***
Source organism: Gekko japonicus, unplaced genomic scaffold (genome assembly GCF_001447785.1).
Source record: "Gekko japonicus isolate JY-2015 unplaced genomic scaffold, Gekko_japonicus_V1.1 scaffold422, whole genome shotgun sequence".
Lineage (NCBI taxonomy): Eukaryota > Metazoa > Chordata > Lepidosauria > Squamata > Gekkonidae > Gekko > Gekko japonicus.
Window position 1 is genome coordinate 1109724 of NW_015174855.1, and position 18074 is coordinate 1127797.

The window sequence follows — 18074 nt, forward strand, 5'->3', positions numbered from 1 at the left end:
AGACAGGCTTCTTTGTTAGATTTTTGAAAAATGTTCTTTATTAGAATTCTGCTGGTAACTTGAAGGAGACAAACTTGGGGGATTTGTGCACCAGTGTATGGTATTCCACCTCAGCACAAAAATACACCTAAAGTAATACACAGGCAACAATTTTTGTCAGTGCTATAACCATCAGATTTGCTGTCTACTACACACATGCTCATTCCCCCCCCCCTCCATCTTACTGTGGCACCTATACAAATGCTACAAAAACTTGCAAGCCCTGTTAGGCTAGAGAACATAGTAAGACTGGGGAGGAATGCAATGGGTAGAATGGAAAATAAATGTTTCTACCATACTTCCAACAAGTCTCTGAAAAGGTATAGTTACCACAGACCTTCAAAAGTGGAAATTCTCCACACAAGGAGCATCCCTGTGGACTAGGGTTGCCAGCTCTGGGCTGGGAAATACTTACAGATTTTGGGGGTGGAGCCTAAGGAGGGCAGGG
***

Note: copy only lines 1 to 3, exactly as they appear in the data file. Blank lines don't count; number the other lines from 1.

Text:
Source organism: Gekko japonicus, unplaced genomic scaffold (genome assembly GCF_001447785.1).
Source record: "Gekko japonicus isolate JY-2015 unplaced genomic scaffold, Gekko_japonicus_V1.1 scaffold422, whole genome shotgun sequence".
Lineage (NCBI taxonomy): Eukaryota > Metazoa > Chordata > Lepidosauria > Squamata > Gekkonidae > Gekko > Gekko japonicus.